PH The blues revival of the 1960’s, when artists like Skip James, Son House, and Mississippi Fred McDowell toured colleges and played festivals, had a tremendous influence on great rock musicians of that period. The influence that Robert Johnson’s recordings had on Eric Clapton as a young musician is pretty well known .
MBH Yes, all of that kind of percolates out from these reissued recordings, which have become art objects whose value go far beyond the financial means of these collectors — particularly McKune, who made it a matter of principle to never pay more than three dollars for a record. Even by the 1970’s, an original 78 RPM recording by Robert Johnson or Charley Patton was valued in the thousands of dollars. Today, the Origins Jazz Library reissues themselves are rare and cost a great deal of money if you can get your hands on them.
PH How did the work of these collectors impact your own understanding of and appreciation for the blues?
MBH I started this book being skeptical about the Delta Blues. I couldn’t really hear what other people were hearing, but after I spent the time getting into the mind sensibilities of these collectors, I can now actually listen to Robert Johnson for pleasure, so something shifted in me. I am not a blues aficionado, but I can hear that luster now. I don’t want to give the impression that the purpose of this book is to debunk the blues, or to debunk the meaning that it had in the lives of the musicians and their listeners. I think the search for “the real thing” is something that almost everybody engages in at some point or another — that is part of what being human is all about, to find something that touches you in that way. But the search for what is real in black music also raises lots of issues in the American context about race and politics and power, and it is important to think about that.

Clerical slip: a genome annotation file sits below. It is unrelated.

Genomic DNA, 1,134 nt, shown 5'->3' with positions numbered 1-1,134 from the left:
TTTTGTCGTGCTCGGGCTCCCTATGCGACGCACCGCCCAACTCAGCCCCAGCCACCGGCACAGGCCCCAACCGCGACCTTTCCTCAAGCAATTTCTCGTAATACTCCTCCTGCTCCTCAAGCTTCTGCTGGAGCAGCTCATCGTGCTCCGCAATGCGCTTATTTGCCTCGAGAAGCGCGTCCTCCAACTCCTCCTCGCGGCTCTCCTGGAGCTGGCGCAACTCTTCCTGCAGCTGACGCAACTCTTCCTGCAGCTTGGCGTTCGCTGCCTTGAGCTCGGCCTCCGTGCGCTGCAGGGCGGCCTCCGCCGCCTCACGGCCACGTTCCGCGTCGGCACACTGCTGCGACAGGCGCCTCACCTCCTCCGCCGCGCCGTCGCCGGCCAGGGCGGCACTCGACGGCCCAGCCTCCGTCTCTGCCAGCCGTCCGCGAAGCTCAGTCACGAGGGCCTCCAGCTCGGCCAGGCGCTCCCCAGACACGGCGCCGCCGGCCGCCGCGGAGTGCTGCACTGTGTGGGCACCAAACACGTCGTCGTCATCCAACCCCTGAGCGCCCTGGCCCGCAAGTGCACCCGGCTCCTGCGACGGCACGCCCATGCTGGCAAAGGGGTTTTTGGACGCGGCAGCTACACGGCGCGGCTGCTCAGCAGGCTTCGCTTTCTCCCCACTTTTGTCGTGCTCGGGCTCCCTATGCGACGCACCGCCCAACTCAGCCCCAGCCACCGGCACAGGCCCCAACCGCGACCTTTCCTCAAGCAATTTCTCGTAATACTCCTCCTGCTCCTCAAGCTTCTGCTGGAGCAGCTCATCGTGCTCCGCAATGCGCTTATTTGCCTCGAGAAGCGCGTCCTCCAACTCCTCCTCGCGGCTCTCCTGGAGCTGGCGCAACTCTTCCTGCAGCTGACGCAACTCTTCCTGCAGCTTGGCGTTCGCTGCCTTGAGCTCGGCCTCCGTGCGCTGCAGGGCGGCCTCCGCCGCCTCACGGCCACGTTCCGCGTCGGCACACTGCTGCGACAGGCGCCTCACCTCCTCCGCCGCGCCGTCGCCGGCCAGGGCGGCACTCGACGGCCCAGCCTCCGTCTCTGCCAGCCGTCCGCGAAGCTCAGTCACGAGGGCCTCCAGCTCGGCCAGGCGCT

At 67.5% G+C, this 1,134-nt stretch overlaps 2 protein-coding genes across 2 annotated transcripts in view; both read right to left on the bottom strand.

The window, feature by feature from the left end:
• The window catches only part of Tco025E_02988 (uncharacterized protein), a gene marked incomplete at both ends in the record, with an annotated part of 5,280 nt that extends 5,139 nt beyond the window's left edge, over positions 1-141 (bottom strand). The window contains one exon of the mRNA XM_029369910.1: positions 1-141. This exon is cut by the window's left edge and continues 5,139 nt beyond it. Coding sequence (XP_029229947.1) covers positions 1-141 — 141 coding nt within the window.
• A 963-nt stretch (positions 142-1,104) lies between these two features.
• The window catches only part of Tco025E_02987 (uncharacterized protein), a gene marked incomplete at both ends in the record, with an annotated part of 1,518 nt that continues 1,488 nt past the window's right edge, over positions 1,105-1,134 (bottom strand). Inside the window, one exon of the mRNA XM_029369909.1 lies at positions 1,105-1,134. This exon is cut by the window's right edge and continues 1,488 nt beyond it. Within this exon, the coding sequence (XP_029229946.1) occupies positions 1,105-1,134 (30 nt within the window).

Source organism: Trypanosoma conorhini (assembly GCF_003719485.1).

“In the end, theirs is not a straightforward history, with a discernible chronology, a specifiable time line. To excavate the idea of the Delta blues is to describe something more amorphous and intangible: a history of voices and responses to voices, of the memories and emotions they generate, of how those associations change over time. What emerges from their stories is a genealogy of feeling and sensibility. Out of that journey of the imagination was created what we know as the Delta blues, a music of archaic, uncompromised voices, captured on commercial recordings and yet — magically, paradoxically — pristinely untouched by the modern world.”